What Is E85 Fuel?

February 22, 2012

Information on flex fuel conversion kits, how E10 ethanol compares to E85 ethanol, and the benefits and drawbacks of E85 fuel.

E85 Ethanol Plant

E85 fuel is a mixture of ethanol and gasoline to make up an alternative fuel source. This is becoming the most talked about flex fuel on the market. It also happens to be the most available flex fuel at gas stations, which leads to its higher usage.

What Is E85?
The name E85 explains the composition of the fuel. It's comprised of 85 percent ethanol, and 15 percent gasoline. E85 can have ethanol from any source, but it is common in the United States to use corn. The advantage of using something like corn is that it is renewable. Compare this to oil and petroleum, and you can see the possibilities for conservation.

Flex fuel vehicles are needed in order to use E85. Currently, a non-flex fuel vehicle can run on an ethanol content of up to 10 percent. This is because ethanol is more corrosive to engine parts, and can result in the loss of magnesium, rubber, and aluminum in the fuel system.

E85 Benefits
E85 is a much cleaner fuel when it is burned. It will lower the amount of greenhouse gases we add into the environment by up to 15 percent. Another benefit is the price (most of the time). Usually, the price of E85 is about 50 cents cheaper per gallon than gasoline. Of course, since this is based on corn, it can fluctuate, and at times, on the coastal regions, the E85 price can be much greater than gasoline.

E85 Disadvantages
When it comes to fuel economy, E85 is not that great. It does not have as much energy stored compared to gasoline. You cannot get as many miles to the gallon resulting in about a 25 percent difference in fuel economy. The price difference may not be worth the fuel economy downside. However, the whole point of using this fuel may not be to save on your gas, but to use less oil, and reduce our foreign dependency. Another downside is that it is not available all over the country. It is most available in the Midwest, since that is where corn is grown. On the coastal areas, there are fewer stations, and typically the price is greater.

Ethanol in Fuel: E10 vs. E85 Ethanol

Ethanol is a form of fuel produced by the synthesis of vegetable oils and methanol. Over the last two decades, this form of fuel has increasingly become one of the most popular forms of alternative fuels, powering automobiles and other gas engines. However, in order to create this alternative fuel, there must be a large production of crops such as corn. Ethanol in fuel has changed the way that the world looks at energy production, but there are many obstacles still standing in the way.

E10 Ethanol
E10 ethanol in fuel is a mixture of 90 percent petroleum gasoline and 10 percent ethanol fuel. This mixture has become the most popular form used at many gas stations across the United States. Many are trying make it required in all forms of gasoline. However, there is a growing concern that this small mixture of ethanol to gasoline does not go far enough. It should be noted that all gasoline engines normally have no problems running the 10 percent mixture, although the E85 mixture has some modifications that must be made.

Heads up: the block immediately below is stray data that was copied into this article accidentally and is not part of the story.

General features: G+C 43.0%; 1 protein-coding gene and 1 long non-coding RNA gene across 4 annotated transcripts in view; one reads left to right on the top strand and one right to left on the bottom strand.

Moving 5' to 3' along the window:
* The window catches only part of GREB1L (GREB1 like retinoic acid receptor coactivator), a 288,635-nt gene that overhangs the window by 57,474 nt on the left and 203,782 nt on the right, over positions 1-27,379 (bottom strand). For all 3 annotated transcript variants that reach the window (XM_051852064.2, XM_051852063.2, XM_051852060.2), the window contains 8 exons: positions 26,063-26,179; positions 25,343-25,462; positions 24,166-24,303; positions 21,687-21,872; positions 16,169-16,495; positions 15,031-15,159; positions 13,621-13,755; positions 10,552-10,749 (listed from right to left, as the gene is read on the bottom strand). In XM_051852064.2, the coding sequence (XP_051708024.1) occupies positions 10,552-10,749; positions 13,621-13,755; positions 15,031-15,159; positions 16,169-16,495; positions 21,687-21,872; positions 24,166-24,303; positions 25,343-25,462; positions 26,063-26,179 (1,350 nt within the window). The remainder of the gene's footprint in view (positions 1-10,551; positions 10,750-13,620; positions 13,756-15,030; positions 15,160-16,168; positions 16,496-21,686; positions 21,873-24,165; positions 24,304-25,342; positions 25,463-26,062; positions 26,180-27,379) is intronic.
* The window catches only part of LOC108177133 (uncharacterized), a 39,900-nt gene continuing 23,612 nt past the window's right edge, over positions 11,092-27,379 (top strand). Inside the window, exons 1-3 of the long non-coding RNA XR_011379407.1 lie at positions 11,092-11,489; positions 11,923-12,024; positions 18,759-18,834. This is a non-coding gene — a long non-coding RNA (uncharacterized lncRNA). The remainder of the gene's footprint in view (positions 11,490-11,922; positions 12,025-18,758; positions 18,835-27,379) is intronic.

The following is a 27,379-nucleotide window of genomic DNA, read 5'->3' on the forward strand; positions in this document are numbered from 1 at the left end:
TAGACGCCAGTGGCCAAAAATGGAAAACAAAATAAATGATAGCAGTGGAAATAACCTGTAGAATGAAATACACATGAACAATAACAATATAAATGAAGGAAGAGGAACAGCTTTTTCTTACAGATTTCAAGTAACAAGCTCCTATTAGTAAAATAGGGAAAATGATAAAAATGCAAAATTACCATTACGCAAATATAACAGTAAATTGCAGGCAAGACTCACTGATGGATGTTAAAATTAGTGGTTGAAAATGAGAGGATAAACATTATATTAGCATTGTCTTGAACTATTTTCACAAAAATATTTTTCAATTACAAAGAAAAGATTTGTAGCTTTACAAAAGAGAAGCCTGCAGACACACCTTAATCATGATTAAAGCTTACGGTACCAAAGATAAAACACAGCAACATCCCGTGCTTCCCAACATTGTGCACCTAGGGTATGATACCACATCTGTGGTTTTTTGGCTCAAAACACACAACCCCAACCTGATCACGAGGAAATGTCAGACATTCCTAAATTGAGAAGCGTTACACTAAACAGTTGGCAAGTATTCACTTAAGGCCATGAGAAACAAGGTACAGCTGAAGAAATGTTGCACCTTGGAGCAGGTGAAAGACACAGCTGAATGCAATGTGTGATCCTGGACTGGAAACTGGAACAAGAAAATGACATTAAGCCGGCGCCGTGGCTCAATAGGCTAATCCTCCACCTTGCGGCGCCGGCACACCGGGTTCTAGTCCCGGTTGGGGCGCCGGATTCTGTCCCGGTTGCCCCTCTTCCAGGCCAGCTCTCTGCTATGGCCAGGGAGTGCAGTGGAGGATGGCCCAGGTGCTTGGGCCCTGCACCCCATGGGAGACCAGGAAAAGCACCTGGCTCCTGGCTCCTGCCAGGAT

E85 Ethanol
E85 ethanol in fuel is a relatively new mixture of gasoline to petroleum that has started to make its way to a few gas stations across the country. Many new cars are being manufactured with the ability to run E85 ethanol in their engines, although cars that are not new can have to have their engines modified in order to burn the mixture.

What to Use
If you are looking to purchase a new car, it may be good idea to find one that is already equipped to run E85 without any modifications. However, you shouldn't worry if you don't have a car that can run that particular mixture, due to the fact that gas stations will probably not start regularly supplying this mixture for many years down the road.

Can Non-Flexed Fueled Engines Be Converted to Run E85?

Flex fuel conversion kits are available for many cars enabling them to run on E85. However, it is a somewhat complex process that varies depending on the make and model of the car. These kits replace certain engine and fuel related parts as well as include updates or changes to the software in the onboard computer. The fuel lines, fuel injectors, and fuel tank are just some of the parts that must be replaced in a flex fuel conversion. E85 ethanol fuel conversion kits that only consist of engine computer software may result in damage to the original fuel related components.

E85 ethanol fuel prices tend to average at or slightly less than regular fuel prices depending on the region. Additionally, because of the high octane of ethanol fuels there is sometimes a substantial drop in fuel economy, which may increase cost overall fuel costs. It is best, if interested in using E85 ethanol fuel, to purchase one of the many new or used flex fuel vehicles currently available from most automakers.

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